The octagonal section carries three input sockets on each side, the middle ones being combi XLRs and the others standard XLRs. The latter, labelled 1‑4, are equipped with switchable 20dB pads, while the combi XLRs are labelled A‑B and their switches activate a high‑impedance (instrument) input mode. Rotary controls adjust the input levels for each input (but can be overridden by the software trim controls), and illuminated buttons arm the associated tracks for recording. Phantom power is individually selectable for each XLR input, but globally switched between 24 and 48 Volts. In my bench tests, the P48 mode comfortably delivered the correct voltage and maximum current required, which was reassuring.
At the top of the ‘thorax’ is a push‑on plastic cover for the Capsule System 2.0 connector, and I was delighted to see that a couple of slots underneath the H8 are provided to store the cover when a module is installed — a thoughtful design feature. A battery tray under the base section accepts four alkaline, NiMor Lithium AA cells. An option in the Settings menu allows the battery type to be logged so that the ‘remaining life’ display is as accurate as possible. Naturally, the battery life depends on screen brightness, phantom current draw, and so on, but I managed just over 10 hours on a set of ordinary Alkaline batteries, when using a single phantom‑powered mic along with the XYH‑6 module. The unit can also be powered for extended periods in the field using a ‘power bank’ connected via the USB socket.
As mentioned above, there are three pre‑configured user modes. The first is the Field app, which is intended for location sound recording. In this mode, the display shows large horizontal bar‑graph meters for all the armed tracks. These change from dark to light green at ‑12dBFS and to yellow at ‑6dBFS. Touch the mic icon and a new menu appears, with options to select the different physical inputs/tracks and access options for track on/off, input level, phantom, low‑cut filter, dynamics, fader/pan, and stereo linking. For the XYH‑6 module there are options for a backup recording onto separate tracks at ‑12dB (to reduce the risk of clipping), and plug‑in power can be turned on/off for the module’s 3.5mm input.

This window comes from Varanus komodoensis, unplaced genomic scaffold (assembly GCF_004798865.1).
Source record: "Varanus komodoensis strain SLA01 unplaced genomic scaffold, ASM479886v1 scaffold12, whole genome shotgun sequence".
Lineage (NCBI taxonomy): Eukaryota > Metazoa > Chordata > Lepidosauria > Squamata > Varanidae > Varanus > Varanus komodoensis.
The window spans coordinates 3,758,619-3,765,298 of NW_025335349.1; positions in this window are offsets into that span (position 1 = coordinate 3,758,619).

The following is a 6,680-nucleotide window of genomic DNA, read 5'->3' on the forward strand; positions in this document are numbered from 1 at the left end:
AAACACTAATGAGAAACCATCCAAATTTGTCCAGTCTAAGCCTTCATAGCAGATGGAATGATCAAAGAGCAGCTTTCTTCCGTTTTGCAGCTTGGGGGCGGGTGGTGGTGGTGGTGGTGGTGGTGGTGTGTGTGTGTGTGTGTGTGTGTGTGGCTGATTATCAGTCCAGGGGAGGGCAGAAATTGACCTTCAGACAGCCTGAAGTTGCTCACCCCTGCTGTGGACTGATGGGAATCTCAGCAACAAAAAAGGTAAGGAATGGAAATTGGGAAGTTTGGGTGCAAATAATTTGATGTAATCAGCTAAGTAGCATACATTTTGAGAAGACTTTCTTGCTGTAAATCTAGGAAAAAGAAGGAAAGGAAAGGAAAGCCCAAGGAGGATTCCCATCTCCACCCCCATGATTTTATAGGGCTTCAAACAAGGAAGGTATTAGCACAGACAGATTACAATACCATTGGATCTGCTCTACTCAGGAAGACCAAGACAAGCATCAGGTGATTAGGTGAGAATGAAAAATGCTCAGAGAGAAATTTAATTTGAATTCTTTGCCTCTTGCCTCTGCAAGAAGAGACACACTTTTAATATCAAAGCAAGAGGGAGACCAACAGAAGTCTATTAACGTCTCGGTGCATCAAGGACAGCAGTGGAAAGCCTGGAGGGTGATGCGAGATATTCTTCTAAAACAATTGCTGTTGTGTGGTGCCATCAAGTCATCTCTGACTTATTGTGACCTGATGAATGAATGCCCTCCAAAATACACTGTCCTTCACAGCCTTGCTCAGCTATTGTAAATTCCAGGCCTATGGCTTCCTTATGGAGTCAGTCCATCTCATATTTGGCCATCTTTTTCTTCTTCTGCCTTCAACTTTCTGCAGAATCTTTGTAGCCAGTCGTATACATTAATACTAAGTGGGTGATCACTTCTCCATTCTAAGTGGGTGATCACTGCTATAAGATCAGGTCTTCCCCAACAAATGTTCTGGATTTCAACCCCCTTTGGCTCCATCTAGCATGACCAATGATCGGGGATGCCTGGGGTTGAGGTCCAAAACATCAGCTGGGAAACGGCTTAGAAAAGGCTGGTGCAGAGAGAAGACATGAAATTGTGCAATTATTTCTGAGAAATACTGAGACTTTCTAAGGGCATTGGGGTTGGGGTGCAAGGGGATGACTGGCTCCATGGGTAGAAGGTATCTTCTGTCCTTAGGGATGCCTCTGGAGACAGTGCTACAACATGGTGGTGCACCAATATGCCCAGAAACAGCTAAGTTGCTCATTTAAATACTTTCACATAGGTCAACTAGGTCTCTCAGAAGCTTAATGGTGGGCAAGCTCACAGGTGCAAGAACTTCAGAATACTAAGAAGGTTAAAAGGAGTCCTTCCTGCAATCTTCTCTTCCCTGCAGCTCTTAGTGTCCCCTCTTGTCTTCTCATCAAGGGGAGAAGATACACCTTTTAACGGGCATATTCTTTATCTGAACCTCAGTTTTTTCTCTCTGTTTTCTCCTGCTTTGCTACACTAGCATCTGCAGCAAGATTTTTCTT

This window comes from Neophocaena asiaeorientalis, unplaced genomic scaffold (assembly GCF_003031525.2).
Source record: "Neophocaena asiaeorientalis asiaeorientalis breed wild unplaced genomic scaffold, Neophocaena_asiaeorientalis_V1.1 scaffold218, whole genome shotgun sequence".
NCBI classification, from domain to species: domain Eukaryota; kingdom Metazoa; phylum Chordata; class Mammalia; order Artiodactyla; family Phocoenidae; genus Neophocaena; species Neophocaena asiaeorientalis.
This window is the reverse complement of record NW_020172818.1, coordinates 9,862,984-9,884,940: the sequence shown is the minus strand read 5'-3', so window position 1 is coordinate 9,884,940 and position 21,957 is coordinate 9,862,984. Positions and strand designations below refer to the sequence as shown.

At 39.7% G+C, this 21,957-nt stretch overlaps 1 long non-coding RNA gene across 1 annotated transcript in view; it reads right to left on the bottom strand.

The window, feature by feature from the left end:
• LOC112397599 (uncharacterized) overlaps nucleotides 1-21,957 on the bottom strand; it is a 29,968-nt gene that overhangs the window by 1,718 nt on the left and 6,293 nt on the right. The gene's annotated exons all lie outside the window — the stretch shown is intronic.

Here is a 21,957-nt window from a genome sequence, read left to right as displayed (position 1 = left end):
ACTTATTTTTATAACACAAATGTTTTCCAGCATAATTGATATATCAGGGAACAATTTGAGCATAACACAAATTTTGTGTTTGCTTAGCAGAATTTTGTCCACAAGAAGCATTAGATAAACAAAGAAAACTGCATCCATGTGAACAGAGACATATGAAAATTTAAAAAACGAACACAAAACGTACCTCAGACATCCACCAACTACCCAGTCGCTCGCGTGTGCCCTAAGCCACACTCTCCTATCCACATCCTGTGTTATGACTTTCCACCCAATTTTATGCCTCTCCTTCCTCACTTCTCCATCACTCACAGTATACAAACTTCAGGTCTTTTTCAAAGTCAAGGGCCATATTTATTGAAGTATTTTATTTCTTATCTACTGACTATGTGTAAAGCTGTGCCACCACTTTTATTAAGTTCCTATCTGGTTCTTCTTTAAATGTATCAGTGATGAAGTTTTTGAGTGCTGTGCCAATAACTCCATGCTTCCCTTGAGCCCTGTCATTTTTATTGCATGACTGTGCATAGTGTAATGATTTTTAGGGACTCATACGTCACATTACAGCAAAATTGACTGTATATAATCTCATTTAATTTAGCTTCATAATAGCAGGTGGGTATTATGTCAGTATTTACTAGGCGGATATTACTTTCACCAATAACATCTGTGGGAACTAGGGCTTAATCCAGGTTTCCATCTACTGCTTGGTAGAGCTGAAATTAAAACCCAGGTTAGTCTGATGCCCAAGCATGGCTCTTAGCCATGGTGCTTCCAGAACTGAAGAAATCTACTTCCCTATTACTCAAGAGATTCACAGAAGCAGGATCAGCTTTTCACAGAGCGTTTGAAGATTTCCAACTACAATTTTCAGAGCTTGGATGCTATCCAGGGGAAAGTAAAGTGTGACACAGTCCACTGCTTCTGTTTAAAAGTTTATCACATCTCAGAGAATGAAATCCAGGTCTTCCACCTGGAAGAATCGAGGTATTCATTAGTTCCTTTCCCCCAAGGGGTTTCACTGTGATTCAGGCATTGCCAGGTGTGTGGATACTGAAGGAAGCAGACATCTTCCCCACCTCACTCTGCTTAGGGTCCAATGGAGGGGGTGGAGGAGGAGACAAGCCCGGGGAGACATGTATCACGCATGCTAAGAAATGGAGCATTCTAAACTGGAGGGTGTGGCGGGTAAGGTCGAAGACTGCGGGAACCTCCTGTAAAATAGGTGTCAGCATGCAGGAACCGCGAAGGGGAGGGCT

The Settings menu allows a six second pre‑record option, automatic recording (start/stop triggered by input signal level), sound marker tones for post‑sync, and stereo mix recording. A memory card icon accesses a menu that selects the recording format in Broadcast WAV at sample rates of 44.1, 48, or 96 kHz, and at 16‑ or 24‑bit word‑lengths. Up to 12 tracks can be recorded (mic module plus backup or four separate inputs from a suitable module, inputs 1‑4, A‑B, and L‑R stereo mix). There are also options for stereo recording in MP3 at 128, 192 or 320 kbps. Files are automatically split at the 2GB limit and up to 99 markers can be added when a recording is paused. This is the only app that allows 96kHz recordings.
The Music app’s screen shows four mix faders, each with a vertical input meter alongside, but although the faders respond to touch they aren’t suitable for real‑time mixing. Touch a track button below the fader and the screen changes to show the gain controls for a three‑band EQ, as well as pan and effects‑send controls, and a track‑routing function. In this mode, up to eight inputs can be recorded (mic module, inputs 1‑4 and A‑B), in the BWF format at 44.1 or 48 kHz, and 16‑ or 24‑bit. Recorded tracks can subsequently be overdubbed using a manual punch‑in/out process.
Oddly, the effects option is only available at 44.1kHz sample rates, but any channel can be routed through the internal effects processor, with up to three effects in the chain. Many effects are geared towards guitar applications (crunch, chorus, auto‑wah, etc), but there are also reverbs, delays and double‑tracking for vocals. There’s also a sophisticated metronome function
The third and final mode is Podcast. When activated, the screen shows four ‘sound pads’, along with a stereo vertical meter for the stereo mix, plus a dial to set the pad playback level, and icons for input and settings configurations. Up to eight external tracks can be recorded (mic module with backup, 1‑2, and A‑B), plus the stereo mix, while tracks 3‑4 capture stereo audio from the sound pads. Recording formats are BWF at 44.1 or 48 k (16‑ or 24‑bit), plus stereo MP3s at 128, 192, or 320 kbps. The H8 comes pre‑loaded with 13 music beds, stings, and effects which can be assigned to the four sound pads, although other sound files on the SD card can be used.
The price and facilities suggest that the H8 is intended primarily for podcasters, videographers and musicians who prefer to record using hardware rather than a computer. But while the H8 is clearly a ‘prosumer’ device and lacks some features that might be important to professional users, it sounds good, the touch‑control side of things works very reliably without needing to be ultra‑precise, and for the most part the whole thing feels solid and well‑built.
Where the application suits desktop use, or mounting on a camera tripod (ie. indoor music or podcasting) it works well. Prospective owners should be aware that connecting any cables will make it unworkable as a handheld device, but it can be used that way if just capturing something through the XYH‑6 mic module. For outdoor field recording, I’d want to protect it in a shoulder bag and sadly the location of the connectors means that’s impossible using any conventional bag — I wonder if Zoom might consider making a tailored bag available. Also, while the screen brightness is fine for most indoor uses, it’s really not bright enough for outdoor work.